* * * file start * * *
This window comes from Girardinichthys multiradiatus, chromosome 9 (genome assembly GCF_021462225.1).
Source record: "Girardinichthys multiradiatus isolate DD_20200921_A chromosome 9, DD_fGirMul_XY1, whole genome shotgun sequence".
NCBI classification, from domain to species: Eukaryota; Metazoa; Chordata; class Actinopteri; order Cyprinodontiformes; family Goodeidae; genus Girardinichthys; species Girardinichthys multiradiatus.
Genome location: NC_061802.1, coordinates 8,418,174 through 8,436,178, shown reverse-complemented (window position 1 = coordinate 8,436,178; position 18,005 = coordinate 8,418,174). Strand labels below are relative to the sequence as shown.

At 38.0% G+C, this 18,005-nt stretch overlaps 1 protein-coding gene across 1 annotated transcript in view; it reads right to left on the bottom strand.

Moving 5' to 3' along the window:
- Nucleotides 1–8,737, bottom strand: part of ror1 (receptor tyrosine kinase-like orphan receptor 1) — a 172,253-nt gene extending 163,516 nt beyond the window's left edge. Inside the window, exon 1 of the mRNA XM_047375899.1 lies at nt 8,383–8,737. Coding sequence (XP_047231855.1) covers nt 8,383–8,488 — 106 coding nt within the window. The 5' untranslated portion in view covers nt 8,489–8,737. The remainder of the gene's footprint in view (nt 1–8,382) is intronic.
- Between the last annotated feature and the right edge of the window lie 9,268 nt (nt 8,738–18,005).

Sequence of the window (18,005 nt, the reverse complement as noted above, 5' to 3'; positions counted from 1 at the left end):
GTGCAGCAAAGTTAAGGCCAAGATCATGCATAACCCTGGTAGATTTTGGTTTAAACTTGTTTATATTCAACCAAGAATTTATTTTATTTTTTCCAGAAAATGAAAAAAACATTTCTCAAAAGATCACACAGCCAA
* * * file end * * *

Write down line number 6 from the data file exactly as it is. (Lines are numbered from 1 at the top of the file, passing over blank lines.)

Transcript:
Moving 5' to 3' along the window: